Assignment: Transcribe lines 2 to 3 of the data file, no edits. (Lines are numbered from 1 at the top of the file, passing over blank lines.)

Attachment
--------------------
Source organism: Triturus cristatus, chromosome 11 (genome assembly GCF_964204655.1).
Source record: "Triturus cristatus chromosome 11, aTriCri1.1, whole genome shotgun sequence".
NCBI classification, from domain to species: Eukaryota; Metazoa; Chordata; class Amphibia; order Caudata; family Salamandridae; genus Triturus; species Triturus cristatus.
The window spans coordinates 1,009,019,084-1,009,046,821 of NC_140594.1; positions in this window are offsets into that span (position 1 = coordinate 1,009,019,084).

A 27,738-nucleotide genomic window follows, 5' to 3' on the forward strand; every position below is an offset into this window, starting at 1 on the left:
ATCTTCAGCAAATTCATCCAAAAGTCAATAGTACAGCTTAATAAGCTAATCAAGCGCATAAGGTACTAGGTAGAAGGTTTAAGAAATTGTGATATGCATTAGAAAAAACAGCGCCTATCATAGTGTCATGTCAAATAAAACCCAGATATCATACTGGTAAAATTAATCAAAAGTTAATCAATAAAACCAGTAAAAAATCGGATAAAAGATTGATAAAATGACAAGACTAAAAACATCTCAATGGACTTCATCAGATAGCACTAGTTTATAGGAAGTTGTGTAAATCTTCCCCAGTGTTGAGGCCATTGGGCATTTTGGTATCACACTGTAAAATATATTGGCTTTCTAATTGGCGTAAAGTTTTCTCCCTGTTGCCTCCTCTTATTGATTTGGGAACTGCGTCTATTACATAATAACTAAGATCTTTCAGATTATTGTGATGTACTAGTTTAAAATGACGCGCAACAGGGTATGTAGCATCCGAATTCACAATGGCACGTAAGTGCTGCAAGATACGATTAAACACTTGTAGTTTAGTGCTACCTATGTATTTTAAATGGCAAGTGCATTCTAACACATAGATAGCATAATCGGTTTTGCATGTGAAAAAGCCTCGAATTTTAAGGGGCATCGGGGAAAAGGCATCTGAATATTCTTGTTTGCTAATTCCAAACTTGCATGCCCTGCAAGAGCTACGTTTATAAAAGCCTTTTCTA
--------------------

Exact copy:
Source record: "Triturus cristatus chromosome 11, aTriCri1.1, whole genome shotgun sequence".
NCBI classification, from domain to species: Eukaryota; Metazoa; Chordata; class Amphibia; order Caudata; family Salamandridae; genus Triturus; species Triturus cristatus.